We can learn powerful lessons on visual communication from hospital visual management yes, even in the maternity room.
A few months ago we adopted our baby girl, Mylie. During that hospital experience, I had an encounter with a faucet fraught with featuritis and one that wasn’t humane and, during that same time, I noticed a piece of visual management in the hospital room that wasn’t effective in its intention to provide or share information. This involved a sign in one of the cabinets, where the sign indicated in text the contents of the cabinet. Below is a picture of what I saw:
In the context of the entire cabinet, below is a picture of what a typical user might see:
The taped signage is small, doesn’t distinguish the writing from the wood-colored background very well, and is confusing since there are 3 signs on the same cabinet.
I wonder if the nurses or doctors can easily tell what is in the cabinet? If the more seasoned hospital staff know the contents of the cabinet from experience, then I wonder if new hospital staff could easily tell what was contained in the cabinet? My hypothesis is that new staff would have to open the cabinet in order to see what was contained inside. If that is true, then the intention of the signage fails to meet its promise.
Why Visual Management?
As I indicated in this post regarding Visual Management and teaching kids the principle of work, effective Visual Management can be a control as well as a display:
- Visual Management as Control: As a control, effective Visual Management can prevent defects or warn of defects. For example, the noise of metal-to-metal screeching in car brakes is a signal to change your brakes — the machine is warning the human that there is a defect (audible management). Effective Visual Management as Control answers the question: “If I am doing something wrong, how will I know?”
- Visual Management as Visual Display: As Visual Display, effective Visual Management can aid in effective information sharing or encourage standardization in processes. For example, a Standard Operating Procedue (Standard Work or SOP) is an instantiation of this principle. An SOP answers the following questions: “Am I doing this right?” and “How do I know that I am doing this right?”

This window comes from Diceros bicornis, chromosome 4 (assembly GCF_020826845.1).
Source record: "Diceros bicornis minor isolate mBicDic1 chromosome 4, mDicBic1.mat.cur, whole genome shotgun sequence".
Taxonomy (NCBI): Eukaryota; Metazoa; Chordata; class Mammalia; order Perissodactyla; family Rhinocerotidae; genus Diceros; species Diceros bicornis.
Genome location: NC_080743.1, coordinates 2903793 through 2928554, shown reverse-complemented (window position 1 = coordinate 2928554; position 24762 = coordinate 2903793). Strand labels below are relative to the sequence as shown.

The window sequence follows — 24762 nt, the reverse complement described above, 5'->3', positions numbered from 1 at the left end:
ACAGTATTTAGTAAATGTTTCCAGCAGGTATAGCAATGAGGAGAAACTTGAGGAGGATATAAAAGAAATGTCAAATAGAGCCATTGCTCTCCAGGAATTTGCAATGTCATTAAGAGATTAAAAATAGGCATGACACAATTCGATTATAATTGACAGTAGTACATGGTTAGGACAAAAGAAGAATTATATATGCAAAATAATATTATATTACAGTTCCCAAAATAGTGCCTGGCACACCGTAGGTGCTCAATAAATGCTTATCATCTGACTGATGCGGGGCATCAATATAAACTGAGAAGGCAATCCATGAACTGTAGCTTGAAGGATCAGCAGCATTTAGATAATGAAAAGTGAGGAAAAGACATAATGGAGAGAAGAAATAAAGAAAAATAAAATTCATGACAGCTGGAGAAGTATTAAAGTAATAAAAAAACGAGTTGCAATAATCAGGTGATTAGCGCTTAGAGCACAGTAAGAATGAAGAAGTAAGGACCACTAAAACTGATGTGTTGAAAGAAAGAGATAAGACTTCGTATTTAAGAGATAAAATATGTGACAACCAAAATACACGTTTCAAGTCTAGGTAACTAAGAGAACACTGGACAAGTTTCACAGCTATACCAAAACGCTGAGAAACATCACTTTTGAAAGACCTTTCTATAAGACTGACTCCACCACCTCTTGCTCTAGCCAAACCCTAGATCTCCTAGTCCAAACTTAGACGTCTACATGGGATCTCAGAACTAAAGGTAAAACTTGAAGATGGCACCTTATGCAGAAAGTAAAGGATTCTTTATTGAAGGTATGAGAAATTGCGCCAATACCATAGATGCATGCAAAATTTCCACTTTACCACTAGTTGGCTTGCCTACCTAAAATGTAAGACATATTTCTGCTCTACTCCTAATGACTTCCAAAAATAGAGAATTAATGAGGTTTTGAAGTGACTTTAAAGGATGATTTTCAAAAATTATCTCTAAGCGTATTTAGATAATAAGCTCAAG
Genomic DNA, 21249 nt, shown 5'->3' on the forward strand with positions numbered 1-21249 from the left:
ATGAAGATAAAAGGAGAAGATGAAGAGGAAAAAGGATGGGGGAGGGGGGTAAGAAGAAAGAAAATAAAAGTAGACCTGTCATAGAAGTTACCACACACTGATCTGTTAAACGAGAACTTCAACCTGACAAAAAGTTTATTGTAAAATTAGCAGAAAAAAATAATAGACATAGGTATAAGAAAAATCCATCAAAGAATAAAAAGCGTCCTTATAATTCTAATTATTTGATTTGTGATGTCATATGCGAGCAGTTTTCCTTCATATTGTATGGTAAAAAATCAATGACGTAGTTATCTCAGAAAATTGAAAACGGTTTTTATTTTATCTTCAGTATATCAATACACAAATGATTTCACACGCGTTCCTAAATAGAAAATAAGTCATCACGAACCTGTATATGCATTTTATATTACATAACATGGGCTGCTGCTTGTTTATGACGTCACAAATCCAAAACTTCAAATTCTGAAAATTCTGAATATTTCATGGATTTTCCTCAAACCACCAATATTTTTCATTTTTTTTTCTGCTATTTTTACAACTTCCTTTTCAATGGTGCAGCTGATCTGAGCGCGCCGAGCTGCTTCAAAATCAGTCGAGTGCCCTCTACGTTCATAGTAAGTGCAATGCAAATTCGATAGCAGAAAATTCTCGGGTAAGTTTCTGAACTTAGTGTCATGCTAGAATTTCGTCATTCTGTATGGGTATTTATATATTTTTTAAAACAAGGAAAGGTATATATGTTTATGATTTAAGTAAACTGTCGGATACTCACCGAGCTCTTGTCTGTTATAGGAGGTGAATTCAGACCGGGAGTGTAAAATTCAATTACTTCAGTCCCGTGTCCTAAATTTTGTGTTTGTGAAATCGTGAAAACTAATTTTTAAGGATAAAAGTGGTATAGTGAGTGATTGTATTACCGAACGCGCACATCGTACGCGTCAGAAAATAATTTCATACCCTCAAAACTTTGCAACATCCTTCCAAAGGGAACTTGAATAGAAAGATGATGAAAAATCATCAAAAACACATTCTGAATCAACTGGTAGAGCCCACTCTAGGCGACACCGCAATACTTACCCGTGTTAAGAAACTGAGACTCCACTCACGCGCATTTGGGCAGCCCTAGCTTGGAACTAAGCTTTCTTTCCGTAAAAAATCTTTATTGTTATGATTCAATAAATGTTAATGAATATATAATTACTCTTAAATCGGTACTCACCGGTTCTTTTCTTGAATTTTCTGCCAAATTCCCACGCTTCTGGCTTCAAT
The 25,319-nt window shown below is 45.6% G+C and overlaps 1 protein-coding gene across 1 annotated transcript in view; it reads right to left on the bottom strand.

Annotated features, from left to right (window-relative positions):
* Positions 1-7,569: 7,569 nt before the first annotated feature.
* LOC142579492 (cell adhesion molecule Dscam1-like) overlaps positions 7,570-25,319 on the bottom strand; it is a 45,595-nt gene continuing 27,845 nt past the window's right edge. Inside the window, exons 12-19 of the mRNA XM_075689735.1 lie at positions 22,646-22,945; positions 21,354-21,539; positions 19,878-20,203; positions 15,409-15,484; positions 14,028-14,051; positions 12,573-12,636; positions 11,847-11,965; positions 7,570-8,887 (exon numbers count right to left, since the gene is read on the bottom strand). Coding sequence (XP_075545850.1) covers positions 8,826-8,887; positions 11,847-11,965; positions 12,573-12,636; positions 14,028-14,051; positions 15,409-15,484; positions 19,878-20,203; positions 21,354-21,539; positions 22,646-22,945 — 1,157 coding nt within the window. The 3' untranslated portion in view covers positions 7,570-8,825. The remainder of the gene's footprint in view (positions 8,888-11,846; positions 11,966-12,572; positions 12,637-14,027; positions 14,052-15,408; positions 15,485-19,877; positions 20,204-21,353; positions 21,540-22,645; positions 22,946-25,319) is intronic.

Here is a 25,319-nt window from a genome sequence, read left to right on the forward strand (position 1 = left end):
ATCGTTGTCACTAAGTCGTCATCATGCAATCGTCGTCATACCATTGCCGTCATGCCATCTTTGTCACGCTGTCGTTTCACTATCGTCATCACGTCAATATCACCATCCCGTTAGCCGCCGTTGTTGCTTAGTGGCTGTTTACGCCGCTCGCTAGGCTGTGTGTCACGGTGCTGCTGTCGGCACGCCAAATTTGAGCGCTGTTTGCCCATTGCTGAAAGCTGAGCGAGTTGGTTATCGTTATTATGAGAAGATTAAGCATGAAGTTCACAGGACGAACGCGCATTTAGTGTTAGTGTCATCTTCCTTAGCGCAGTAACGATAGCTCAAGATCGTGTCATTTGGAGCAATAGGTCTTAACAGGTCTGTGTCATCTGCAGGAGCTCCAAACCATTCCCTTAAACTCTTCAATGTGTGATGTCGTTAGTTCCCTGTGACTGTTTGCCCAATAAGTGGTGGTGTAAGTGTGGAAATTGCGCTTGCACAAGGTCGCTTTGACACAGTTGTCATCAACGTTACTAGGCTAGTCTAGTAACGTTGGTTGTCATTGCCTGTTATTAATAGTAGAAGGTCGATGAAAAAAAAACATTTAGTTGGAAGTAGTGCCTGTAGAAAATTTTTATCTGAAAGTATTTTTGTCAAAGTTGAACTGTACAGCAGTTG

Back to the Hospital
The signage on the hospital cabinet was an attempt at information sharing — sharing with hospital staff the contents of the cabinet. Unfortunately, it wasn’t effective. Below is an example of a simple and effective Visual Management as Display (courtesy of mike):
This is a simple shadow board that displays pictures of the items. As a display, the above is pretty good. But, it misses the point of the principle of display. How? Well, a shadow board is meant to inform the human that an item is missing; which is why a simple outline of the item with text is more effective than the picture of the actual item. Nevertheless, the above is a good attempt and a step better than the hospital cabinet.
Here is an effective and simple example of Visual Management as Display (courtesy of my friend jon miller):
The horizontal stripe across the binders presents a quick and easy way to realize and discover that a binder is missing or a binder is not in the proper sequence. For example, if the top-left binder was on the top-right side, then the user would immediately know that it is is out of place. This simple Visual Management technique supports the principle of informing the user if something is wrong. It’s simple and elegant.
Back to Principles
It’s easy to get caught-up in the language and “tools” of the Toyota Production System, popularized in America as Lean Manufacturing. But, it is about principles, concepts, and how “tools” support those principles. The tools change and are improved, but the principles remain.
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